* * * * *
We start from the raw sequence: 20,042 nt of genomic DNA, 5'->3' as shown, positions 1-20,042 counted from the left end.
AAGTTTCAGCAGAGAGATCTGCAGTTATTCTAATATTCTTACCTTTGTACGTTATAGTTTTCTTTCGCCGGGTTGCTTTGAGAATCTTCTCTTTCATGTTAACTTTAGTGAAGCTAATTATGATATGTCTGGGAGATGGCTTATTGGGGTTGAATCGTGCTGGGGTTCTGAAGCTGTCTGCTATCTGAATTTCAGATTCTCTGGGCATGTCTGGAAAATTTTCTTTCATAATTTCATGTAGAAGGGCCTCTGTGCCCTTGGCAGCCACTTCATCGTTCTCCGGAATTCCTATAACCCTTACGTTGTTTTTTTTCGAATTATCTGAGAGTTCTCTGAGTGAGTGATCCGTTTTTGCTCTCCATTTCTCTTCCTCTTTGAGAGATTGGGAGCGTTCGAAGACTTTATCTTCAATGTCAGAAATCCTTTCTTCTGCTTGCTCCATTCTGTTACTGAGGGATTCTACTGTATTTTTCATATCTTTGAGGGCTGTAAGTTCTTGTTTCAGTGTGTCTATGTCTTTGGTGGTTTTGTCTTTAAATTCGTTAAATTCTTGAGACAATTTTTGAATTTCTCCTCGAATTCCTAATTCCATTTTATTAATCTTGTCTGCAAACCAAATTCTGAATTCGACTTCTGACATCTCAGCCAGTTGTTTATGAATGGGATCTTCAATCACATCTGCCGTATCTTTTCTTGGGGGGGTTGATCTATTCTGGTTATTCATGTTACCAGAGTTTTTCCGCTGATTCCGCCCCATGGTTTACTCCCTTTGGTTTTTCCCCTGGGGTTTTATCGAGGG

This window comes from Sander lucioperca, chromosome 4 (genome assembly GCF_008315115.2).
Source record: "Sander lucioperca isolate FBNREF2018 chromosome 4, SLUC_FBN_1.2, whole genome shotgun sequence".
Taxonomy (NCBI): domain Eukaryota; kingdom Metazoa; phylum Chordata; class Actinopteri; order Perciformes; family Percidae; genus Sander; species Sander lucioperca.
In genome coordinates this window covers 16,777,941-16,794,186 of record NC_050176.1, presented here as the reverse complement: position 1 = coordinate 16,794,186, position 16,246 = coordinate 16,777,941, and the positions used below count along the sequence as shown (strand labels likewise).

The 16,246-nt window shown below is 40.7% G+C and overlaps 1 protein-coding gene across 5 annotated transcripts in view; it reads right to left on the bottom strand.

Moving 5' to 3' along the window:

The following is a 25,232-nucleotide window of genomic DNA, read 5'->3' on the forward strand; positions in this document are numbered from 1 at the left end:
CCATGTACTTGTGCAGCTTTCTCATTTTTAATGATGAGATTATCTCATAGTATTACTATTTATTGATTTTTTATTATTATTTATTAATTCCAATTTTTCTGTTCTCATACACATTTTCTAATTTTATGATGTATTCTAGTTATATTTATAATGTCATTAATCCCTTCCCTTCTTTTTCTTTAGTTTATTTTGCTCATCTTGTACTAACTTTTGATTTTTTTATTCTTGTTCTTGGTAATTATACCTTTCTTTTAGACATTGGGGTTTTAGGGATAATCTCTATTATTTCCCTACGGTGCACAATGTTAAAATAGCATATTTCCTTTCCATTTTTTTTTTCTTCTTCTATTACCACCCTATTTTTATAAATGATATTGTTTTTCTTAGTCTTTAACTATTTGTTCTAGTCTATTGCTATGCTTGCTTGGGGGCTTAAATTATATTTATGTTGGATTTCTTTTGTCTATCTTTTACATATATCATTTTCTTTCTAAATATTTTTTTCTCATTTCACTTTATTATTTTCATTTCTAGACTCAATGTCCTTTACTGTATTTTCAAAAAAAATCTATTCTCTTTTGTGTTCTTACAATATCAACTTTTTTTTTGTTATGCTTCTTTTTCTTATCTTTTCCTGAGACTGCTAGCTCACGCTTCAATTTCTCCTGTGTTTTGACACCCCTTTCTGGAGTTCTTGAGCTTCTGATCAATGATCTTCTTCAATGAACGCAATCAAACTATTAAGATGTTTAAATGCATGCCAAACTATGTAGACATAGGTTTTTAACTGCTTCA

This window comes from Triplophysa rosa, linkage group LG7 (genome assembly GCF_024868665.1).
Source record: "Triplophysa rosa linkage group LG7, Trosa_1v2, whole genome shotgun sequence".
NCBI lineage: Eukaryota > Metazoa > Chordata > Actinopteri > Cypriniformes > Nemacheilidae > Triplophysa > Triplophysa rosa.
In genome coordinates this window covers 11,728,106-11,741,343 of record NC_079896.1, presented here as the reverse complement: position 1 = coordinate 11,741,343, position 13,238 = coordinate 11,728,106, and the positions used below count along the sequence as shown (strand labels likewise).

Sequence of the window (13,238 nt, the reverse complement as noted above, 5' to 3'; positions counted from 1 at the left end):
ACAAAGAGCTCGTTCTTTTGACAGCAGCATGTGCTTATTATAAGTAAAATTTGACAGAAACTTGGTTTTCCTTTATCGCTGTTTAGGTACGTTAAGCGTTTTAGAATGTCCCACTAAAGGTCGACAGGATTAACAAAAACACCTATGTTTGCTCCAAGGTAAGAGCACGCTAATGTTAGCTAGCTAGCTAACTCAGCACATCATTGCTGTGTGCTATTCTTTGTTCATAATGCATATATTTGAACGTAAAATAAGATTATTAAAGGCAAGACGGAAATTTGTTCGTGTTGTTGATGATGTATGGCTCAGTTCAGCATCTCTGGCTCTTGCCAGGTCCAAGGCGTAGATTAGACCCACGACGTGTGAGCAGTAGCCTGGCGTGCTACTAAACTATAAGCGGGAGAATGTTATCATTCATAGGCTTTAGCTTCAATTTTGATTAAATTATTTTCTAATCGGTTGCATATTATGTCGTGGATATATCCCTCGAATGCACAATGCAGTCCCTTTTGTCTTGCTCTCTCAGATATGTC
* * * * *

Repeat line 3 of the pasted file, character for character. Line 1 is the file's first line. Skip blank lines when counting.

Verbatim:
This window comes from Sander lucioperca, chromosome 4 (genome assembly GCF_008315115.2).